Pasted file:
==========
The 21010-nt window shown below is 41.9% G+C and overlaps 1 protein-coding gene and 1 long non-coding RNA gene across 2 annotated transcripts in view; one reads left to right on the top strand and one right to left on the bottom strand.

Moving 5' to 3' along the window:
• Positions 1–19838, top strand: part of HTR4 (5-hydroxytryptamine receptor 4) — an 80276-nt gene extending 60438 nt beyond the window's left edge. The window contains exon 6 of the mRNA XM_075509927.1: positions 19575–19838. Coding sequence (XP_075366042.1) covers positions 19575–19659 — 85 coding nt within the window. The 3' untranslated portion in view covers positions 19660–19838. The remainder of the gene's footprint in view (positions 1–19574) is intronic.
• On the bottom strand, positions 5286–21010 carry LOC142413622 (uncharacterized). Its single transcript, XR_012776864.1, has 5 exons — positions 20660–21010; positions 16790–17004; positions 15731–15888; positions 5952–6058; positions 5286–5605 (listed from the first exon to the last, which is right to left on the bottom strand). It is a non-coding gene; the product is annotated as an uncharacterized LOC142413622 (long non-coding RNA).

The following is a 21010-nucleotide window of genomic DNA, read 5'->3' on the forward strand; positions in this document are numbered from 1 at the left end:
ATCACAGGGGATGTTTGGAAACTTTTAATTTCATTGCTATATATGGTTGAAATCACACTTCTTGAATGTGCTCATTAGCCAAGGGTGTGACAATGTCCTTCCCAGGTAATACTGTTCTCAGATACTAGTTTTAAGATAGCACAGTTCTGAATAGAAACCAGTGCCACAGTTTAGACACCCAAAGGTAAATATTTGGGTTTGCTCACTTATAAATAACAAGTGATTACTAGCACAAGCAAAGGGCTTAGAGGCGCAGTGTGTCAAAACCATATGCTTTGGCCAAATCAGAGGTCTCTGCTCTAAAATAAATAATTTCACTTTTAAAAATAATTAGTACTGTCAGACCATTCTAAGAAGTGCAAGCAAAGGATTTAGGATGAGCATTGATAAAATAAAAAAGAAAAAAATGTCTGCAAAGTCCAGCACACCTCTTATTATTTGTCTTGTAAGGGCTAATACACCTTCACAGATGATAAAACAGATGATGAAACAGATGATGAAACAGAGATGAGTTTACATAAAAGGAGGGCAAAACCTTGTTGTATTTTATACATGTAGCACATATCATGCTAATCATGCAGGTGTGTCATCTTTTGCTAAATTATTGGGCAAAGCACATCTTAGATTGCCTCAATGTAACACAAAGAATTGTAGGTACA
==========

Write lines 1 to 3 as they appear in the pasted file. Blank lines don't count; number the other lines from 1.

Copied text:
The 21010-nt window shown below is 41.9% G+C and overlaps 1 protein-coding gene and 1 long non-coding RNA gene across 2 annotated transcripts in view; one reads left to right on the top strand and one right to left on the bottom strand.

Moving 5' to 3' along the window:
• Positions 1–19838, top strand: part of HTR4 (5-hydroxytryptamine receptor 4) — an 80276-nt gene extending 60438 nt beyond the window's left edge. The window contains exon 6 of the mRNA XM_075509927.1: positions 19575–19838. Coding sequence (XP_075366042.1) covers positions 19575–19659 — 85 coding nt within the window. The 3' untranslated portion in view covers positions 19660–19838. The remainder of the gene's footprint in view (positions 1–19574) is intronic.